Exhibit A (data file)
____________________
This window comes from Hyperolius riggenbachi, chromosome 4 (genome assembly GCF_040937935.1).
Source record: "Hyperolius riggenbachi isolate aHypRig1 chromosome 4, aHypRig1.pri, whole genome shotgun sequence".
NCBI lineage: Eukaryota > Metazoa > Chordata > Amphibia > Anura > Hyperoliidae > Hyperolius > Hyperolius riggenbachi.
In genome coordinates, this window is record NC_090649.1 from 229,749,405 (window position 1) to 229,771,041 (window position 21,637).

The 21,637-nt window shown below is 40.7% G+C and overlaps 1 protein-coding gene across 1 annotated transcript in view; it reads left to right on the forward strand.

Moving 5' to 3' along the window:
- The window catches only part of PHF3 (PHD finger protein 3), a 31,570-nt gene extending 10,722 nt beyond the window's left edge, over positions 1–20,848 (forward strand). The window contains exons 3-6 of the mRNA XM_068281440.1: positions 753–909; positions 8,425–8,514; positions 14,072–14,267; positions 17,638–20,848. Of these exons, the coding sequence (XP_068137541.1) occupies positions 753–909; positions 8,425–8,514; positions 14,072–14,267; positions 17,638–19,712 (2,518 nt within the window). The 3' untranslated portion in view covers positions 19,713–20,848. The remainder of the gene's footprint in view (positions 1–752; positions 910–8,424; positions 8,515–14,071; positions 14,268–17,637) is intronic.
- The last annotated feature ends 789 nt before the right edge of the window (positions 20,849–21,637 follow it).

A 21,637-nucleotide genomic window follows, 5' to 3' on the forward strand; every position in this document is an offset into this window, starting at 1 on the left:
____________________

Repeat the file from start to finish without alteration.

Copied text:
This window comes from Hyperolius riggenbachi, chromosome 4 (genome assembly GCF_040937935.1).
Source record: "Hyperolius riggenbachi isolate aHypRig1 chromosome 4, aHypRig1.pri, whole genome shotgun sequence".
NCBI lineage: Eukaryota > Metazoa > Chordata > Amphibia > Anura > Hyperoliidae > Hyperolius > Hyperolius riggenbachi.
In genome coordinates, this window is record NC_090649.1 from 229,749,405 (window position 1) to 229,771,041 (window position 21,637).

The 21,637-nt window shown below is 40.7% G+C and overlaps 1 protein-coding gene across 1 annotated transcript in view; it reads left to right on the forward strand.

Moving 5' to 3' along the window:
- The window catches only part of PHF3 (PHD finger protein 3), a 31,570-nt gene extending 10,722 nt beyond the window's left edge, over positions 1–20,848 (forward strand). The window contains exons 3-6 of the mRNA XM_068281440.1: positions 753–909; positions 8,425–8,514; positions 14,072–14,267; positions 17,638–20,848. Of these exons, the coding sequence (XP_068137541.1) occupies positions 753–909; positions 8,425–8,514; positions 14,072–14,267; positions 17,638–19,712 (2,518 nt within the window). The 3' untranslated portion in view covers positions 19,713–20,848. The remainder of the gene's footprint in view (positions 1–752; positions 910–8,424; positions 8,515–14,071; positions 14,268–17,637) is intronic.
- The last annotated feature ends 789 nt before the right edge of the window (positions 20,849–21,637 follow it).

A 21,637-nucleotide genomic window follows, 5' to 3' on the forward strand; every position in this document is an offset into this window, starting at 1 on the left: